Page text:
Children expect to be standardized in their schools. Homogenized, patronized, above all, deathly bored.

No one enjoys being bored.

We try our Personal Best to make thinking, imagining, interchange, and virtuosity feel exciting rather than laborious. Fascinating. Fun. Relevant. Revelatory.



One of our most effective techniques is to substitute motion pictures for written textbooks. We capitalize on children’s enchantment with cinema to catalyze ideas our learners need to discover and ideals they need to develop.

We particularly value Richard Attenborough’s Gandhi.

We begin each of our teaching periods by screening several segments of this brilliant film. Our text’s first “chapters.” In teacher parlance, our first unit.

We pause the DVD player and facilitate group discussion. What do the chapters we have watched together teach us about Gandhi-ji’s life, work, and ministry?

After ten minutes or so we conclude our colloquy, distribute an assignment sheet, and ask the children to write briefly about their responses to our college-level prompts.

Time’s up. We ask volunteers to read their essay aloud – however much of it they have been able to complete – or permit our faculty to read it on their behalf, anonymity assured. We applaud the writers, applaud the readers, and move on to our next unit.

Why does this film work so well? Because Mahatma Gandhi captivates every child we ever have taught.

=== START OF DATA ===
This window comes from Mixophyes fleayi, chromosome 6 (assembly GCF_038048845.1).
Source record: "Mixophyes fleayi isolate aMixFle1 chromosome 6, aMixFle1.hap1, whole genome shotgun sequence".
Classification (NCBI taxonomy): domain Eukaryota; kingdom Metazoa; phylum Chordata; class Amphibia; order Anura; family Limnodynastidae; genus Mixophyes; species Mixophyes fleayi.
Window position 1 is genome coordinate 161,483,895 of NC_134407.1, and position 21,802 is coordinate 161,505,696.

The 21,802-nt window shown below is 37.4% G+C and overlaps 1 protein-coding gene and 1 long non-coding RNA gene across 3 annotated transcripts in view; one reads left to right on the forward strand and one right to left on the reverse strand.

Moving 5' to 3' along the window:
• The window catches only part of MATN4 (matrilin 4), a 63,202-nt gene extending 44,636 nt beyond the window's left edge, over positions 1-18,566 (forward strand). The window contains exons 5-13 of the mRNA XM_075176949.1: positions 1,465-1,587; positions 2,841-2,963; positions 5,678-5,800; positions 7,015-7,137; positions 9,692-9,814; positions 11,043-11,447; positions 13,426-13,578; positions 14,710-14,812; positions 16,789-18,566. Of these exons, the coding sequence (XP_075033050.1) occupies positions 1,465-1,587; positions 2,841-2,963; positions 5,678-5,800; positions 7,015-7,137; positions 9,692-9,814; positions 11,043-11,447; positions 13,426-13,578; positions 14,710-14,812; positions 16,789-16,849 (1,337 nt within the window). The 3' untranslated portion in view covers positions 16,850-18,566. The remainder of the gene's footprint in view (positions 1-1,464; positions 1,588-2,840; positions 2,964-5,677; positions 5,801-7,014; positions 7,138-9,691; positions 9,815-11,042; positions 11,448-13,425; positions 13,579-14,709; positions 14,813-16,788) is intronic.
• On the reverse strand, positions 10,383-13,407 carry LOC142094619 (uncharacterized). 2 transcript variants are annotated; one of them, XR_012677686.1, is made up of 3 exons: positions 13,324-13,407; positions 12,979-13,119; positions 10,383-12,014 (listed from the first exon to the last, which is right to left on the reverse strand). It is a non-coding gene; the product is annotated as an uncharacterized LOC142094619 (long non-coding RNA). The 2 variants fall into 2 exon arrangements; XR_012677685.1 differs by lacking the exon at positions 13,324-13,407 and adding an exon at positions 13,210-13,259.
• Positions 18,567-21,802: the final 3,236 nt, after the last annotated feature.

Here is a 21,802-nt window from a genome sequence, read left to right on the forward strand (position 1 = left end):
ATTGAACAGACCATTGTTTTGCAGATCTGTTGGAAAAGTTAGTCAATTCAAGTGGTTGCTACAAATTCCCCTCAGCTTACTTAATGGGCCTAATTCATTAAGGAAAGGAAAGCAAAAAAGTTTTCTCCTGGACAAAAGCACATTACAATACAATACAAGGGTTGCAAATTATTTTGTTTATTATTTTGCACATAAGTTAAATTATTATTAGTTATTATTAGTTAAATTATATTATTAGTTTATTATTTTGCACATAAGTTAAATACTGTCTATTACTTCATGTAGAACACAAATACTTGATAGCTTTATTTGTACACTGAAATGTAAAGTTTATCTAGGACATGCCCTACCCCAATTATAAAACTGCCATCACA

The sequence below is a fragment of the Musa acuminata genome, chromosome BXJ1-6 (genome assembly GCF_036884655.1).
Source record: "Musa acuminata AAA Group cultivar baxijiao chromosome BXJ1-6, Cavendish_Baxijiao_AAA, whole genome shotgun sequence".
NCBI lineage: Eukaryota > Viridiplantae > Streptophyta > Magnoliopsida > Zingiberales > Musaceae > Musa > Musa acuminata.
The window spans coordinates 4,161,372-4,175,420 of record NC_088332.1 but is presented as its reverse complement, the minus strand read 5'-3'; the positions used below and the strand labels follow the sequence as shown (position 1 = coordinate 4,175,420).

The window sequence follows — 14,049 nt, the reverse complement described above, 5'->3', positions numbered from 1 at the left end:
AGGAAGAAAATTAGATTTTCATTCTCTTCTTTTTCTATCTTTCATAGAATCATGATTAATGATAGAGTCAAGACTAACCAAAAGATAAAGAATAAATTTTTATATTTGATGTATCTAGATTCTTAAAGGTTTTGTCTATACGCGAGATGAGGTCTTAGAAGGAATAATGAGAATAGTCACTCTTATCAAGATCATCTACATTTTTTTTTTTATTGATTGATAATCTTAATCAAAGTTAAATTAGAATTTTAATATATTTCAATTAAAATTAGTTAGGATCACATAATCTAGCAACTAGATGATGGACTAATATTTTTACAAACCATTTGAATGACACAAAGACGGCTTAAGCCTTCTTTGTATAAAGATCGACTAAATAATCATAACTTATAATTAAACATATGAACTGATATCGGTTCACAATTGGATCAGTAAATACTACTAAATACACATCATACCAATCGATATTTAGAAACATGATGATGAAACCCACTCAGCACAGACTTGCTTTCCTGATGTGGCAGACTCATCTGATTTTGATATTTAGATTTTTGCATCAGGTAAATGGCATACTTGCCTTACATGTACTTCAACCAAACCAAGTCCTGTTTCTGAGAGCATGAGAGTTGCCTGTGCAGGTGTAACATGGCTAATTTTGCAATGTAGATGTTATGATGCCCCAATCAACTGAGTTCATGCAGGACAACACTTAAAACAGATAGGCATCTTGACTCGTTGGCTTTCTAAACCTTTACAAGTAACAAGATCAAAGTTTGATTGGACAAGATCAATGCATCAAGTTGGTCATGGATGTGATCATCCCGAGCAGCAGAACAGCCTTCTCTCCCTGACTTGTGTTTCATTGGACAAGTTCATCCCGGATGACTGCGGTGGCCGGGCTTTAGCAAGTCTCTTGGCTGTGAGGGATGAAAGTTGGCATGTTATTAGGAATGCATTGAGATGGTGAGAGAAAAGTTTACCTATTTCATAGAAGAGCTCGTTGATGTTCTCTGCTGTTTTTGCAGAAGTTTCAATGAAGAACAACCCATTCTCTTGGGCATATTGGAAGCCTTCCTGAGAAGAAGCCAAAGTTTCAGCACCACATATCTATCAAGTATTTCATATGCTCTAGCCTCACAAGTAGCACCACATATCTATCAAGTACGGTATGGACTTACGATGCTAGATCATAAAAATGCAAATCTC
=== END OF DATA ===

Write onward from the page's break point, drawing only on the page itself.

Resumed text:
The Mahatma’s sublimity is impossible for most mortals to attain. But when exposed to the marvel of the Gandhi-ji’s career, his breathtaking genius, the majesty of his comportment, the power of his love, its ethereal actuality, no child, even the most abandoned boy, can fail to feel thrilled. Inspired.

And summoned. Aroused to empathy for others. Called to greatness. Called to her own maximal capability. His utmost potentiality.

We invoke the beatitude of Mohandas Karamchand Gandhi to elevate our children’s intellects and excite their souls. We urge our learners to emulate his example. To identify and embrace their own genius, and dedicate their lives to decency, ardor, valor, eternal learning, and honorable pursuit.

We work with many other films that alluringly portray heroism. Heroisms of many sorts.  The 400 Blows. The Black Stallion. E.T. Fiddler on the Roof. Close Encounters of the Third Kind. Temple Grandin. October Sky. The Secret Garden. Anne of Green Gables. The Adventures of the Wilderness Family. Akeelah and the Bee. Hidden Figures.

Invariably we learn that when children feel inspired by a hero they revere, they internalize their hero’s story and determine to make it their own. They resolve they will attempt to pattern their lives upon their exemplar’s epitome of goodness and grace, valor and resilience, leadership and achievement. As did you and as did I, when we were younger than we are today.

No movie can spawn instantaneous, enduring transfiguration. Least of all for lost boys.

Our lost boys continue to struggle. I believe they hear our films’ Call to Action, though. And I believe the films’ Call becomes their own: a clarion sonorous, lucid, prized, yearned for, and worked toward.